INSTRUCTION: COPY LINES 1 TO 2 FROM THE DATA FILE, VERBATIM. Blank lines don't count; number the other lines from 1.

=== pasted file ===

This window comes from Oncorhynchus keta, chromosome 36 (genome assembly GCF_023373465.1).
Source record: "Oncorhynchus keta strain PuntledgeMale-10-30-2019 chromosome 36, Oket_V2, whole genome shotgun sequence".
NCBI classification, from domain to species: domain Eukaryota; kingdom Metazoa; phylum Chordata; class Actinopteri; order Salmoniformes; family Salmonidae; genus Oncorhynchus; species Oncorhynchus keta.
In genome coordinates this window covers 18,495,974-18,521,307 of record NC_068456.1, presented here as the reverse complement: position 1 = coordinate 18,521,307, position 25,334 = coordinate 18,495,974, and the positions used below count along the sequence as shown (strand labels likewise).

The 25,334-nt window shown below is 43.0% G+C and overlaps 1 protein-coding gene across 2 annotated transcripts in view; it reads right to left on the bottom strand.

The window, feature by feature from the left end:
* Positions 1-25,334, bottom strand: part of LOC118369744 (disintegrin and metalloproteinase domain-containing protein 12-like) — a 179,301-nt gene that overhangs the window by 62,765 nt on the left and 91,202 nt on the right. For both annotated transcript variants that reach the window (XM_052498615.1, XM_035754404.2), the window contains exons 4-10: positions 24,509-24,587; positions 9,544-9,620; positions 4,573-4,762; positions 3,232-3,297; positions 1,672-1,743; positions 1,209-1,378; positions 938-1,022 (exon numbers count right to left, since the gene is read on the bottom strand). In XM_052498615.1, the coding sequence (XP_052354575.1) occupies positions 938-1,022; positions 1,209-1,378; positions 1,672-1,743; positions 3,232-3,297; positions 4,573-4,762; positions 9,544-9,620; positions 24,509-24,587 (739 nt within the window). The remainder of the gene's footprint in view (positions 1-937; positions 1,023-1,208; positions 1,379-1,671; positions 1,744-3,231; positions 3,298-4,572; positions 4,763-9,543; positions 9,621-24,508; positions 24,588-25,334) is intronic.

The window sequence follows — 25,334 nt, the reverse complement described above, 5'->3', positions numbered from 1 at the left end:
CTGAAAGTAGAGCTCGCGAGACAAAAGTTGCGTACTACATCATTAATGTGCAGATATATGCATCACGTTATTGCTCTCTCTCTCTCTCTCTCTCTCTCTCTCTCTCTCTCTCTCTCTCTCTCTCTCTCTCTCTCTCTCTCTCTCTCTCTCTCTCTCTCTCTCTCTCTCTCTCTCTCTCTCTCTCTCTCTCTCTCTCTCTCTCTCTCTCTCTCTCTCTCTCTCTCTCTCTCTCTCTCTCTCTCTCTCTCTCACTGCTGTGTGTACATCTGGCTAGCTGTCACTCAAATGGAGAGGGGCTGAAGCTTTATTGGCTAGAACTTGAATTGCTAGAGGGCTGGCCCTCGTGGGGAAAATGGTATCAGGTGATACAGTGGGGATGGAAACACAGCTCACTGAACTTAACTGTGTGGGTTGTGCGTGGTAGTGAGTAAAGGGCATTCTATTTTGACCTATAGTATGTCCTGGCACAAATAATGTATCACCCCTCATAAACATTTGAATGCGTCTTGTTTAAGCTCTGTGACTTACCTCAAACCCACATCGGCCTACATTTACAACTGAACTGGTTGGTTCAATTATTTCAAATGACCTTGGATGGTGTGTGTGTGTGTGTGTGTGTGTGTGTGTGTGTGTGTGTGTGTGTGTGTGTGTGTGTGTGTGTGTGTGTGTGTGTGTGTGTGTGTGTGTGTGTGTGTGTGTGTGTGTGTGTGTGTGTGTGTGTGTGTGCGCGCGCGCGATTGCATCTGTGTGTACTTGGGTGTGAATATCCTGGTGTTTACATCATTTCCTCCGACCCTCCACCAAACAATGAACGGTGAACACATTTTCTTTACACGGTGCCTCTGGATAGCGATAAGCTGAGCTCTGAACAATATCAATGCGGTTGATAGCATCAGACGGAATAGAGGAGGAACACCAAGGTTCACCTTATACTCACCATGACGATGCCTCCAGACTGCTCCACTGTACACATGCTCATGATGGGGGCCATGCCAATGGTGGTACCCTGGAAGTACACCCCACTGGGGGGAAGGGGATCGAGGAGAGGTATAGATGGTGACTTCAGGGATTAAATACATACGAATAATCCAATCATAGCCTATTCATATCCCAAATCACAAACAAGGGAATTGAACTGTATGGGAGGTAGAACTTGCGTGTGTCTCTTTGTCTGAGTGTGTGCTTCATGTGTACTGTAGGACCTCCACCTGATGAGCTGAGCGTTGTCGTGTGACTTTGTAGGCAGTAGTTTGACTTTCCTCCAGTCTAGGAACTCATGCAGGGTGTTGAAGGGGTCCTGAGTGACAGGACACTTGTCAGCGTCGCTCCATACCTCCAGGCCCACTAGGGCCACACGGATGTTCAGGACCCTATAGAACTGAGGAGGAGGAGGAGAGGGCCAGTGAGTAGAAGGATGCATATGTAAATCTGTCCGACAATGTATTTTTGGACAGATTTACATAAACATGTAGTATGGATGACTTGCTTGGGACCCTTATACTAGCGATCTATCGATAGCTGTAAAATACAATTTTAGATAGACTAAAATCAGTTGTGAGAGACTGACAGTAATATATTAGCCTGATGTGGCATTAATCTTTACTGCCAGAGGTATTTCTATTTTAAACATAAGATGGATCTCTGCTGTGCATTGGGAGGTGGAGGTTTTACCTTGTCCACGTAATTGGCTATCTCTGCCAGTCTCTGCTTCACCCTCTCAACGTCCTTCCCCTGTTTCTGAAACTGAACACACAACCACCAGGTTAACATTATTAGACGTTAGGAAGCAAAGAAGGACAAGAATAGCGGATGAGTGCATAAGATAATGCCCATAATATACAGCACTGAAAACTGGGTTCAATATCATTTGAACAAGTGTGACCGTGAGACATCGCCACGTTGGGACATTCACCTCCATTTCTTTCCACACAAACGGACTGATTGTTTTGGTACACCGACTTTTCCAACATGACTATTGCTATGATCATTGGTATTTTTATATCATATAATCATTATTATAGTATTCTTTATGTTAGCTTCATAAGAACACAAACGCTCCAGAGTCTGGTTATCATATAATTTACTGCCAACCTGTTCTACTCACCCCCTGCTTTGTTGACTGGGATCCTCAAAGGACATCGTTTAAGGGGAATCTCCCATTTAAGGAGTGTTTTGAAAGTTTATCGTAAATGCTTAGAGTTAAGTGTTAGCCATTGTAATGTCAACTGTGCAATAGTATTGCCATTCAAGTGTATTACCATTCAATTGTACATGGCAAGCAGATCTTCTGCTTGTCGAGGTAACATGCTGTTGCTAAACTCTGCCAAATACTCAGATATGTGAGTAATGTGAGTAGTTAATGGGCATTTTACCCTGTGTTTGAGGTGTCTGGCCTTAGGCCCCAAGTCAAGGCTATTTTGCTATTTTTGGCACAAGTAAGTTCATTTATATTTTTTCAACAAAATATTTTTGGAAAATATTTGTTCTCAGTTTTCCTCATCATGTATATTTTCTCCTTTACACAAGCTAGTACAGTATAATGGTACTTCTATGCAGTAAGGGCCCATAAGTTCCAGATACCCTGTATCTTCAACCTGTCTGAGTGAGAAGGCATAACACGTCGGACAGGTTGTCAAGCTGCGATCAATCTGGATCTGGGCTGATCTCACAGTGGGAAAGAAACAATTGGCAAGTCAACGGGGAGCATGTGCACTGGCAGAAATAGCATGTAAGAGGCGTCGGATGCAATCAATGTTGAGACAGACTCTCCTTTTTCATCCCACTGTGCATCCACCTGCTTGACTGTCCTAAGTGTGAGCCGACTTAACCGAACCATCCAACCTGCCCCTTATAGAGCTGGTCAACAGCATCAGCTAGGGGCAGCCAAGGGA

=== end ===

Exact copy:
This window comes from Oncorhynchus keta, chromosome 36 (genome assembly GCF_023373465.1).
Source record: "Oncorhynchus keta strain PuntledgeMale-10-30-2019 chromosome 36, Oket_V2, whole genome shotgun sequence".